Some key Indian states actually registered a decline in broadband connections, quarter on quarter, between December 2010 and March 2011, even though the total number of connections increased by 892,678 to 11,886,925. According to data retrieved by MediaNama from India’s Department of Telecom via the Right To Information act, as of March 2011:
– Gujarat reported a decline of 170,605 connections quarter on quarter, down 31.74%.
– Karnataka was down 54,001 quarter on quarter, around 13.12%.
– The Madhya Pradesh & Chhatisgarh circle was down 76,588 connections, around 21.28%
– Haryana was down 28,126 quarter on quarter, 10.29% down
– Himachal Pradesh down 5491 connections – down 4.91%
– Orissa declined by 11,589 connections quarter on quarter – down 7.05%
– Rajasthan down 3442 connections quarter on quarter – down 1.01%
Sure, at a global level, a few states made up for this decline, leading to a net increase of 892,678 connections:
– Maharashtra and Goa added 348,123 connections – up 15.74%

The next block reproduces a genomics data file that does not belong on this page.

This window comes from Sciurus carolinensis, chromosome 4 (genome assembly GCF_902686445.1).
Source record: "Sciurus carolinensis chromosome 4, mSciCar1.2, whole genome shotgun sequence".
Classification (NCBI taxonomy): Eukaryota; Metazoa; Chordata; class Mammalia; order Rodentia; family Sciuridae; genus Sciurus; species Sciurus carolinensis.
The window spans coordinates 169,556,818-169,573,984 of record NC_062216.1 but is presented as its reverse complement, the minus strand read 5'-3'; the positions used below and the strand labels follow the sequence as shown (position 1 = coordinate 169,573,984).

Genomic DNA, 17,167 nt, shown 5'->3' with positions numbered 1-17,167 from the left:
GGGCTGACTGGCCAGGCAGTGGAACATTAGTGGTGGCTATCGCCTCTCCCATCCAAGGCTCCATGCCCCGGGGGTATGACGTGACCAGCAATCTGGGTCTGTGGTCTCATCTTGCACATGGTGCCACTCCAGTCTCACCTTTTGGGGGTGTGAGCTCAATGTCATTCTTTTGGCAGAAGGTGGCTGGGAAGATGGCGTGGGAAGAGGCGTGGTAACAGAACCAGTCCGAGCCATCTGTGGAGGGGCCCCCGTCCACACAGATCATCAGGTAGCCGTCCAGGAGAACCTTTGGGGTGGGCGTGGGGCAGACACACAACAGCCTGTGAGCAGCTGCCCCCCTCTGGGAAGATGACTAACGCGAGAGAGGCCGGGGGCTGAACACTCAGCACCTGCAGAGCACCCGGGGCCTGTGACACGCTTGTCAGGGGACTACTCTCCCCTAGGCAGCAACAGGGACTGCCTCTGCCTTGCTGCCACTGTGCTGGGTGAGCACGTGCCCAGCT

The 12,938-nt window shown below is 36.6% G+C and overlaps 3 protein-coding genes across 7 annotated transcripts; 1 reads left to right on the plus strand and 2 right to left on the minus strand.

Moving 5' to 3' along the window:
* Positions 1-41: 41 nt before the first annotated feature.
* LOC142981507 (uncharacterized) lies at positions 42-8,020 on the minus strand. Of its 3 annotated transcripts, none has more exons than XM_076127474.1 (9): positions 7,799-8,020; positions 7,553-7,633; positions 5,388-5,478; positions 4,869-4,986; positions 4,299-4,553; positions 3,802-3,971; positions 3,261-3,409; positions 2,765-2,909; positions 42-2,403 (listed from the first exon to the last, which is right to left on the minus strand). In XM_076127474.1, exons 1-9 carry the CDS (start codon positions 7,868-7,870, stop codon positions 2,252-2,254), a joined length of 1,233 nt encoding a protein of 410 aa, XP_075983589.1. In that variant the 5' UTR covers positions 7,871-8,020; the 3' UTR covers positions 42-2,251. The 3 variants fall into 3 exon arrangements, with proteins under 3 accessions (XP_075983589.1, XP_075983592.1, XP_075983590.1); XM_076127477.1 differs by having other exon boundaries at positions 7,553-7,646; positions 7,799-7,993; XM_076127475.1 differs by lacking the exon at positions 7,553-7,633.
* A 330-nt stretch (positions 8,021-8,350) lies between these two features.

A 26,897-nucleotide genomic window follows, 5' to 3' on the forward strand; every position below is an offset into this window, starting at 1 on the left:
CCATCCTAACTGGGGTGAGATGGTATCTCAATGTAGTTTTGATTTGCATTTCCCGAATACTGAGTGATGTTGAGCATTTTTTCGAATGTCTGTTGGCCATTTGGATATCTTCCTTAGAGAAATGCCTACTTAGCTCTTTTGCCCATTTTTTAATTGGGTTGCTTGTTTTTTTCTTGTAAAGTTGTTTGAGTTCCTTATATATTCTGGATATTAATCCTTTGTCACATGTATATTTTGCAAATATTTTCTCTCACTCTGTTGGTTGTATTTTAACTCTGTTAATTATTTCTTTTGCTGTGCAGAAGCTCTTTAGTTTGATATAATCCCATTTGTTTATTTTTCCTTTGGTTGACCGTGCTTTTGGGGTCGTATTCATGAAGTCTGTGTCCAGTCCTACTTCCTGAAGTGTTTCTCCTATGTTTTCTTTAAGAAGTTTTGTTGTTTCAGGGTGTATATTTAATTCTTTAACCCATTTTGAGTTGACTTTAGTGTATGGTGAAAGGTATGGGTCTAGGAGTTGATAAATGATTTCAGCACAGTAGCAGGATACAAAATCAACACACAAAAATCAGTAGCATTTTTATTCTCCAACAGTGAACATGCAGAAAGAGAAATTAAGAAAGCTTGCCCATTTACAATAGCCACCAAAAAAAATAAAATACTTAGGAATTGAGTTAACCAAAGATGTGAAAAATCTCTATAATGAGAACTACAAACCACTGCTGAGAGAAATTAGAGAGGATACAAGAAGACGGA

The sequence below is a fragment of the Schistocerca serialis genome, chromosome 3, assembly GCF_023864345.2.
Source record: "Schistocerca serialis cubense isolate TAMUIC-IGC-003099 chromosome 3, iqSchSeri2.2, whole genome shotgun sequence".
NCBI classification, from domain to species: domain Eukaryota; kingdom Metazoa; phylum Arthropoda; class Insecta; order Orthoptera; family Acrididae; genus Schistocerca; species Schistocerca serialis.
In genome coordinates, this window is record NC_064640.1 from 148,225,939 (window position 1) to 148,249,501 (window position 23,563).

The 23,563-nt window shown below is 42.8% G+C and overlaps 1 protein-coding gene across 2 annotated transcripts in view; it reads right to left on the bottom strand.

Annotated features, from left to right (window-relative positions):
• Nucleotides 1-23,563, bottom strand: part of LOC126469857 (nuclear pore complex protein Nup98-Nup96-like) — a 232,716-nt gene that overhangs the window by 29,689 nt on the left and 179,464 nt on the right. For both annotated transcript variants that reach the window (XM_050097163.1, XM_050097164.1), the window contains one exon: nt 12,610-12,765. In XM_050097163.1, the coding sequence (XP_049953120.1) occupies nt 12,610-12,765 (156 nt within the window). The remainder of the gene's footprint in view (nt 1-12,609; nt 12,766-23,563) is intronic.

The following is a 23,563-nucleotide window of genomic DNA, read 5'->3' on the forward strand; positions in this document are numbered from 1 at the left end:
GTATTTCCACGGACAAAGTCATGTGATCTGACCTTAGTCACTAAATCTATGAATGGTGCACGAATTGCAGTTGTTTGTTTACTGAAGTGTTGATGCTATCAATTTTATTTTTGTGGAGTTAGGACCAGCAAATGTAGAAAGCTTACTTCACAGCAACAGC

– Andhra Pradesh added 248,790 connections – up 19.62%
– Punjab added 166,649 connections – up 23.70%
– Tamil Nadu added 176,469 connections – up 11.50%
– Delhi added 153,193 connections – up 13.43%
While there is a net increase in the total number of connections in the country, the decline in connections in some of these states should be a significant cause for concern – the national level information that the Telecom Regulatory Authority of India shares every month presents an incomplete picture. It’s about time we started looking at broadband from a state-wise perspective.
Data Source: India’s Department of Telecom, via RTI
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